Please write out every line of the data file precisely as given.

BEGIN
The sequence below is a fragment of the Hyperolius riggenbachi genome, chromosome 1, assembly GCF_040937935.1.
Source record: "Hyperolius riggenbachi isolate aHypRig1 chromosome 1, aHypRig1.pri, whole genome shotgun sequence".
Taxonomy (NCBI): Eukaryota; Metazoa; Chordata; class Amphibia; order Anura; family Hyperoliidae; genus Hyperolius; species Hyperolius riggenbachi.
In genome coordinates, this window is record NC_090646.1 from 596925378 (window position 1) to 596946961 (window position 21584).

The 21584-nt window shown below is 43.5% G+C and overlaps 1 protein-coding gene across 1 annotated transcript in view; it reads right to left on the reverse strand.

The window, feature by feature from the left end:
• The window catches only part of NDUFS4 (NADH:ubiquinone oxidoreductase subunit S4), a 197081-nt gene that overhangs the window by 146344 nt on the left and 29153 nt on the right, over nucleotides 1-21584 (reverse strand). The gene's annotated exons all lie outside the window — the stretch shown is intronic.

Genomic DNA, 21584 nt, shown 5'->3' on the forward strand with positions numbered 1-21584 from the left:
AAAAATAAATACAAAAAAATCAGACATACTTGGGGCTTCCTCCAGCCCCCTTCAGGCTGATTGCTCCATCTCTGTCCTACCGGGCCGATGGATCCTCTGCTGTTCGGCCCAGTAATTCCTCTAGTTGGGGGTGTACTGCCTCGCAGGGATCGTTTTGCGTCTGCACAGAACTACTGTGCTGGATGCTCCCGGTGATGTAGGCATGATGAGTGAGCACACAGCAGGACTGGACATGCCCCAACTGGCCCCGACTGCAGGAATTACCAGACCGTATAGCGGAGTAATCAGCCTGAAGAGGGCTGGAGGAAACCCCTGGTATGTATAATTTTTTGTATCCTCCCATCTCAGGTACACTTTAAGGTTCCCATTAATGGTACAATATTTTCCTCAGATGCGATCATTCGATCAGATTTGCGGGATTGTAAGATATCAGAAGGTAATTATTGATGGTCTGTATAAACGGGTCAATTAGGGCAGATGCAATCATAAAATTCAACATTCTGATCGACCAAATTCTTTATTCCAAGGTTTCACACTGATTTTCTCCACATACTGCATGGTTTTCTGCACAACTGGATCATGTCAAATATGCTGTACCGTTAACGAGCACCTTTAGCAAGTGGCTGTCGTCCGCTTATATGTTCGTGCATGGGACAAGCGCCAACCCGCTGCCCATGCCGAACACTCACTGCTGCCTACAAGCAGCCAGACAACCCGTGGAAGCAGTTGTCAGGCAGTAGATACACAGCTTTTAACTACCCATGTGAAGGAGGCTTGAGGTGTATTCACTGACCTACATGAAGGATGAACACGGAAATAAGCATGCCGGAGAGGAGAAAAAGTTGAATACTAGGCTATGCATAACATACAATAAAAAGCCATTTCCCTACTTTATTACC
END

The sequence below is a fragment of the Hyperolius riggenbachi genome, chromosome 1, assembly GCF_040937935.1.
Source record: "Hyperolius riggenbachi isolate aHypRig1 chromosome 1, aHypRig1.pri, whole genome shotgun sequence".
Taxonomy (NCBI): Eukaryota; Metazoa; Chordata; class Amphibia; order Anura; family Hyperoliidae; genus Hyperolius; species Hyperolius riggenbachi.
In genome coordinates, this window is record NC_090646.1 from 596925378 (window position 1) to 596946961 (window position 21584).

The 21584-nt window shown below is 43.5% G+C and overlaps 1 protein-coding gene across 1 annotated transcript in view; it reads right to left on the reverse strand.

The window, feature by feature from the left end:
• The window catches only part of NDUFS4 (NADH:ubiquinone oxidoreductase subunit S4), a 197081-nt gene that overhangs the window by 146344 nt on the left and 29153 nt on the right, over nucleotides 1-21584 (reverse strand). The gene's annotated exons all lie outside the window — the stretch shown is intronic.

Genomic DNA, 21584 nt, shown 5'->3' on the forward strand with positions numbered 1-21584 from the left:
AAAAATAAATACAAAAAAATCAGACATACTTGGGGCTTCCTCCAGCCCCCTTCAGGCTGATTGCTCCATCTCTGTCCTACCGGGCCGATGGATCCTCTGCTGTTCGGCCCAGTAATTCCTCTAGTTGGGGGTGTACTGCCTCGCAGGGATCGTTTTGCGTCTGCACAGAACTACTGTGCTGGATGCTCCCGGTGATGTAGGCATGATGAGTGAGCACACAGCAGGACTGGACATGCCCCAACTGGCCCCGACTGCAGGAATTACCAGACCGTATAGCGGAGTAATCAGCCTGAAGAGGGCTGGAGGAAACCCCTGGTATGTATAATTTTTTGTATCCTCCCATCTCAGGTACACTTTAAGGTTCCCATTAATGGTACAATATTTTCCTCAGATGCGATCATTCGATCAGATTTGCGGGATTGTAAGATATCAGAAGGTAATTATTGATGGTCTGTATAAACGGGTCAATTAGGGCAGATGCAATCATAAAATTCAACATTCTGATCGACCAAATTCTTTATTCCAAGGTTTCACACTGATTTTCTCCACATACTGCATGGTTTTCTGCACAACTGGATCATGTCAAATATGCTGTACCGTTAACGAGCACCTTTAGCAAGTGGCTGTCGTCCGCTTATATGTTCGTGCATGGGACAAGCGCCAACCCGCTGCCCATGCCGAACACTCACTGCTGCCTACAAGCAGCCAGACAACCCGTGGAAGCAGTTGTCAGGCAGTAGATACACAGCTTTTAACTACCCATGTGAAGGAGGCTTGAGGTGTATTCACTGACCTACATGAAGGATGAACACGGAAATAAGCATGCCGGAGAGGAGAAAAAGTTGAATACTAGGCTATGCATAACATACAATAAAAAGCCATTTCCCTACTTTATTACC